The caption to this passage highlights the idea of repentance.
From the parables in today’s Gospel, however, it appears that the real reason for the choice of this passage was to reinforce the notion of God’s forbearance: “Although you are sovereign in strength, you judge with mildness, and with great forbearance you govern us” (Wis 12:18).
God’s care, it says, is for all people, and even for the tares among the wheat. “Your sovereignty over all causes you to spare all” (Wis 12:16).
This psalm of individual lament is remarkable for its confidence in the faithfulness and steadfast love of Y(HWH), a confidence unshaken by present distress.
If God’s forbearance is the main theme of this day, this is a highly suitable psalm to go with the Old Testament reading and the gospel.
We note that two verses (Rom 8:24-25) have been omitted between the end of last week’s reading from Romans and the beginning of today’s selection. This is because verse 26 picks up from verse 23.
The inward groaning of those who possess the first fruits of the Spirit is assisted by the Spirit, who intercedes for us “with sighs too deep for words” (Rom 8:26; the word for “sighs” is akin to “groanings”).
Herein lies the clue to Paul’s meaning. It is not that the speech of the Holy Spirit is in itself encompassed with infirmity and therefore itself groans or sighs in an unintelligible fashion (in glossolalia, for instance); rather, Paul’s thought is that the Spirit condescends to take up our infirm prayers and to bear them up to God and to present them before God in the form of intelligible speech.
Here the Spirit acts as a Paraclete or Advocate, as in the Fourth Gospel, although Paul does not actually use the word.
We habitually think of prayer in terms of “me down here” speaking to “God up there.” But when I pray as a believer, it is not just “me down here”—it is the Spirit of God within me praying to “God up there.”
Thus, immanence and transcendence are both acted out in the activity of prayer. Thus, too, prayer is an activity in which the believer participates in the mystery of the Holy Trinity.
We continue today with another parable from Matthew 13. Like the parable of the sower, the parable of the tares has undergone allegorization, and once again the short form gives the non-allegorized version that is very probably close to the form in which Jesus originally spoke it.
There is a further similarity: in the long form, the parable and its allegorical interpretation are separated by other materials. In this case, the intervening material consists of two parables found elsewhere in the gospel tradition, namely, the parable of the mustard seed, which occurs in Mark and Q (Mark 4:30-32; Luke 13:18-19); and the parable of the leaven, which is found in Q (par. Luke 13:20-21).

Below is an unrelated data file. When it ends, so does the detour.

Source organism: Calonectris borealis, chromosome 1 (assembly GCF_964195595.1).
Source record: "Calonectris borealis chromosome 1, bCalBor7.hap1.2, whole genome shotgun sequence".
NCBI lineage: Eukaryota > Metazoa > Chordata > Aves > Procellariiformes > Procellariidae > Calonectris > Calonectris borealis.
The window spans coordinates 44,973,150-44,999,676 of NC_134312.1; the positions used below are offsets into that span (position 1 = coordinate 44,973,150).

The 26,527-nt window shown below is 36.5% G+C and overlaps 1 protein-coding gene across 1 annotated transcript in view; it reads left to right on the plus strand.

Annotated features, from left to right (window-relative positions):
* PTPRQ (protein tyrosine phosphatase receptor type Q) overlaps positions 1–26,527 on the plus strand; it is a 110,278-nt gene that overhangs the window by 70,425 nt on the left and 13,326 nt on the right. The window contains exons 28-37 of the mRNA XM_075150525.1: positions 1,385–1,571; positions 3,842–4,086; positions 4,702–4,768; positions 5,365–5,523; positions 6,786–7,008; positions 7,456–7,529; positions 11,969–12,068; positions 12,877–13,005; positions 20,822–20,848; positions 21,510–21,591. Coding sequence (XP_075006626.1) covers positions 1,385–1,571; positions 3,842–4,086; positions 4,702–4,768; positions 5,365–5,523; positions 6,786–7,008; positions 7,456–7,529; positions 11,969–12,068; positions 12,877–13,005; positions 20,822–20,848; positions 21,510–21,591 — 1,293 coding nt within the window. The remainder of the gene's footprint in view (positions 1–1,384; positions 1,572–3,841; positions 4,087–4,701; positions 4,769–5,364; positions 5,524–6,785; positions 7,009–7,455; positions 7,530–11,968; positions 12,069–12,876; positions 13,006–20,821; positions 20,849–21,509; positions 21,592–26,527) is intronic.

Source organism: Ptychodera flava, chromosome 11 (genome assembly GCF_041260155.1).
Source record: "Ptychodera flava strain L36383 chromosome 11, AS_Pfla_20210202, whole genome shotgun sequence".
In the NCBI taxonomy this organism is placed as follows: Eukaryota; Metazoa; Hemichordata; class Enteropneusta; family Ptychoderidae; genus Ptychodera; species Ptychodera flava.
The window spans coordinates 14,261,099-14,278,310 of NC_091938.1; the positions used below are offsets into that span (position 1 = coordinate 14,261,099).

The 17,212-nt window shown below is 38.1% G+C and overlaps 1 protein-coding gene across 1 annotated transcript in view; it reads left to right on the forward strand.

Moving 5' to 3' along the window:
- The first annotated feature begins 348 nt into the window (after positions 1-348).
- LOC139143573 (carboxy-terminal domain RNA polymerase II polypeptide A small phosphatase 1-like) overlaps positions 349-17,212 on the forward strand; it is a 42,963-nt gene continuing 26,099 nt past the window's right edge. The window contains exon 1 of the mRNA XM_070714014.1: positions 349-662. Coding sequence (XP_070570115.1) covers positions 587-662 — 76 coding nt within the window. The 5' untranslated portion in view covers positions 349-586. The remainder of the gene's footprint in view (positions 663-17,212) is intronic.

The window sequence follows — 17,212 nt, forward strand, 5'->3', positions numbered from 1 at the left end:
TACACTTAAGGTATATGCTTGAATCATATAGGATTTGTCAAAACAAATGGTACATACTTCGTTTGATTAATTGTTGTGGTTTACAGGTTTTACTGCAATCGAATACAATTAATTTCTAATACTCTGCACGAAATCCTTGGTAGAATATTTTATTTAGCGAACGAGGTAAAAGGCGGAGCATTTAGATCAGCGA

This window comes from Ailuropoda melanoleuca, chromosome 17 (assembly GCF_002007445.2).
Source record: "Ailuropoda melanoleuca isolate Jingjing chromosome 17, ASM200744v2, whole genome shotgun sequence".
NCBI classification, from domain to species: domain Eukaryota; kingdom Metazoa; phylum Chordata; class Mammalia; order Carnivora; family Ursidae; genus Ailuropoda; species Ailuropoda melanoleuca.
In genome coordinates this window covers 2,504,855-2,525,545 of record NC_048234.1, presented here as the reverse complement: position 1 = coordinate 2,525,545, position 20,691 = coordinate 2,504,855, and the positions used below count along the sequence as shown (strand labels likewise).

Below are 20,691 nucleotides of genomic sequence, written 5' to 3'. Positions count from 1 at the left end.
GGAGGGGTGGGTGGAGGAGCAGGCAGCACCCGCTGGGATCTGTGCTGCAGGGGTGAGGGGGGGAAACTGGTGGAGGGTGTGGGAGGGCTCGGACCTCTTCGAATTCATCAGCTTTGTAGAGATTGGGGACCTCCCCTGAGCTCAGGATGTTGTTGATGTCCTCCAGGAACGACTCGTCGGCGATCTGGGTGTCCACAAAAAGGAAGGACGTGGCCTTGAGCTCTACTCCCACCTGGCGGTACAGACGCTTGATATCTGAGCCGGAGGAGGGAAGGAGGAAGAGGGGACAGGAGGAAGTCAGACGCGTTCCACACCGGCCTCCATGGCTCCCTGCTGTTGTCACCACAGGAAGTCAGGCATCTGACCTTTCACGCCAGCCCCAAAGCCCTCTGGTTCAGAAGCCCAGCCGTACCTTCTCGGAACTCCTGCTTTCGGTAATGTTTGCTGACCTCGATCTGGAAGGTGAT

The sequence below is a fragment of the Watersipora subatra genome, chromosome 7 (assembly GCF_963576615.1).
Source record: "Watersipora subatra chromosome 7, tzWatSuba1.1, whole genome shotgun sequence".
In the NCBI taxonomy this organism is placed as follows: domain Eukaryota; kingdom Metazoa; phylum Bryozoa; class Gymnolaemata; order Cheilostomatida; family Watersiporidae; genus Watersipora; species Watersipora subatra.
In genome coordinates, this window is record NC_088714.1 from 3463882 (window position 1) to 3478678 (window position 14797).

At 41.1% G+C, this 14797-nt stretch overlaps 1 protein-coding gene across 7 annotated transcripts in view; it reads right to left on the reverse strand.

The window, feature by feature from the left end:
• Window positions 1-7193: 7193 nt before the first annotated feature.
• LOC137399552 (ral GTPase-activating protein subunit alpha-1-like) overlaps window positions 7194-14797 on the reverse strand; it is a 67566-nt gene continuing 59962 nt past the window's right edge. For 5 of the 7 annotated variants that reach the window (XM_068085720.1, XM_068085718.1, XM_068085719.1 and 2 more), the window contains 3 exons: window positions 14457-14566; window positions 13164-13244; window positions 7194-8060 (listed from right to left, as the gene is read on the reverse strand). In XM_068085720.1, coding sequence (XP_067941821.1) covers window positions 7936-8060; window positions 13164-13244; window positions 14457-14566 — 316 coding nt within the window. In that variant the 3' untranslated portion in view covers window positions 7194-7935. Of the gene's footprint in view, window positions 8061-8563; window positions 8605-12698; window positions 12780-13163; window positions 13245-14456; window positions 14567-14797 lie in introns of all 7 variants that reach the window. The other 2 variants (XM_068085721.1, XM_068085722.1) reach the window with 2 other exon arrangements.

These little parables are followed by a shortened form of Mark’s conclusion to the parables (Matthew 13:34-35; par. Mark 4:33-34) and a fulfillment citation from Psalm 78:2, which is both unique to and typical of Matthew.
We thus once more have three levels in the tradition: (1) the parable of the tares, substantially as told by Jesus; (2) the parable of the tares with its allegorical interpretation; (3) the insertion of the complex of other materials between the parable and its interpretation, and the shift of the latter from a public to a private location. The meaning of each of these levels may be constructed as follows:
(1) Jesus is criticized by his purist contemporaries for inviting the outcast to eat with him as an anticipation of God’s salvation. He answers by saying that it is for God to make the separation and that God will do so only at the end. Then it will be clear who are the wheat and who are the tares. Doubtless there will be some surprises in store.
(2) The allegorical interpretation applies the parable to the Christian community. There are tares as well as wheat in the church now. The church is a corpus permixtum, and there need be no premature attempt to separate the wheat from the tares in its present life.
(3) By sandwiching the intervening material between the parable and its interpretation, and especially by shifting the scene from public to private teaching just before the interpretation, Matthew has applied this complex of material to the situation of his own church.
As we saw last week, that situation is marked by disappointment over the failure of the mission to Israel.
Now the church is assured that when the gospel came to Israel, it came as a parabole, a mashal, a riddle (Psalm 78:2). Only the church comprehends the riddle. The tares are presently indistinguishable from the wheat, but at the end God will separate them. The church must meanwhile be patient.
There is a remarkable amount of continuity between the three interpretations—more so than in the case of the sower. At each level the point remains the forbearance of God. What changes is the identity of the wheat and the tares.
For Jesus, it was the outcast and the authorities of his people. For the church tradition, it was the good and the bad within the Christian community. For the evangelist, it was non-believing Israel and the members of his church.